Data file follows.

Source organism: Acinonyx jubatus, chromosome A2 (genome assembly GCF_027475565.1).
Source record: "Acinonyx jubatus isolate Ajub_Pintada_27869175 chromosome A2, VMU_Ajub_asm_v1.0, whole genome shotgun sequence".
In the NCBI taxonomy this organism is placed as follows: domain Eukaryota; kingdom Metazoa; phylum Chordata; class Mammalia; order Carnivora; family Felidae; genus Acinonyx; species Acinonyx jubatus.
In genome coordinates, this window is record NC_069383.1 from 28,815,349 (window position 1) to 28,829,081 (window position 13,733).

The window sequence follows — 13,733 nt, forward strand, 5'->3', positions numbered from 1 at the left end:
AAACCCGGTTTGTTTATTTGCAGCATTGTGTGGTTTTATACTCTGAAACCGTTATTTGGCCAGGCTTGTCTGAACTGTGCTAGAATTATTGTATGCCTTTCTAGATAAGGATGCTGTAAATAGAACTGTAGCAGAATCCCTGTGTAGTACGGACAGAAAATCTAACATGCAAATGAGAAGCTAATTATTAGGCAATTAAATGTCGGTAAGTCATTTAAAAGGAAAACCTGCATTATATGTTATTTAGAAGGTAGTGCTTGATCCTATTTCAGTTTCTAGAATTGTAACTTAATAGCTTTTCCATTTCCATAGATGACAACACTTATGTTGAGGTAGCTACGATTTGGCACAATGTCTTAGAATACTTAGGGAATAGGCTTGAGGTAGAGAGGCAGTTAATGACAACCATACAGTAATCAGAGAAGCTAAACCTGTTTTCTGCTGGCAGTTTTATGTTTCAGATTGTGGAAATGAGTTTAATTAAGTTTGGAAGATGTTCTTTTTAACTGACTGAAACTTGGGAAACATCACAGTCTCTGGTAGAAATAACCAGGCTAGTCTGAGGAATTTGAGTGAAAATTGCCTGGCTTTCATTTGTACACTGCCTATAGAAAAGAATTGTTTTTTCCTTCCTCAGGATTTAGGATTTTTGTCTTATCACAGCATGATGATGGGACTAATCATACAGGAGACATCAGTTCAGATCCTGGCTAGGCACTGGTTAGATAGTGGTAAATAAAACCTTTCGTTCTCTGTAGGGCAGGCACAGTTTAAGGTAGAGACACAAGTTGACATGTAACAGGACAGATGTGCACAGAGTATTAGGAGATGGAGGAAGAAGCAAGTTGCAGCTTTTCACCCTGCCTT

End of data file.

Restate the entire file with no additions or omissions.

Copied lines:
Source organism: Acinonyx jubatus, chromosome A2 (genome assembly GCF_027475565.1).
Source record: "Acinonyx jubatus isolate Ajub_Pintada_27869175 chromosome A2, VMU_Ajub_asm_v1.0, whole genome shotgun sequence".
In the NCBI taxonomy this organism is placed as follows: domain Eukaryota; kingdom Metazoa; phylum Chordata; class Mammalia; order Carnivora; family Felidae; genus Acinonyx; species Acinonyx jubatus.
In genome coordinates, this window is record NC_069383.1 from 28,815,349 (window position 1) to 28,829,081 (window position 13,733).

The window sequence follows — 13,733 nt, forward strand, 5'->3', positions numbered from 1 at the left end:
AAACCCGGTTTGTTTATTTGCAGCATTGTGTGGTTTTATACTCTGAAACCGTTATTTGGCCAGGCTTGTCTGAACTGTGCTAGAATTATTGTATGCCTTTCTAGATAAGGATGCTGTAAATAGAACTGTAGCAGAATCCCTGTGTAGTACGGACAGAAAATCTAACATGCAAATGAGAAGCTAATTATTAGGCAATTAAATGTCGGTAAGTCATTTAAAAGGAAAACCTGCATTATATGTTATTTAGAAGGTAGTGCTTGATCCTATTTCAGTTTCTAGAATTGTAACTTAATAGCTTTTCCATTTCCATAGATGACAACACTTATGTTGAGGTAGCTACGATTTGGCACAATGTCTTAGAATACTTAGGGAATAGGCTTGAGGTAGAGAGGCAGTTAATGACAACCATACAGTAATCAGAGAAGCTAAACCTGTTTTCTGCTGGCAGTTTTATGTTTCAGATTGTGGAAATGAGTTTAATTAAGTTTGGAAGATGTTCTTTTTAACTGACTGAAACTTGGGAAACATCACAGTCTCTGGTAGAAATAACCAGGCTAGTCTGAGGAATTTGAGTGAAAATTGCCTGGCTTTCATTTGTACACTGCCTATAGAAAAGAATTGTTTTTTCCTTCCTCAGGATTTAGGATTTTTGTCTTATCACAGCATGATGATGGGACTAATCATACAGGAGACATCAGTTCAGATCCTGGCTAGGCACTGGTTAGATAGTGGTAAATAAAACCTTTCGTTCTCTGTAGGGCAGGCACAGTTTAAGGTAGAGACACAAGTTGACATGTAACAGGACAGATGTGCACAGAGTATTAGGAGATGGAGGAAGAAGCAAGTTGCAGCTTTTCACCCTGCCTT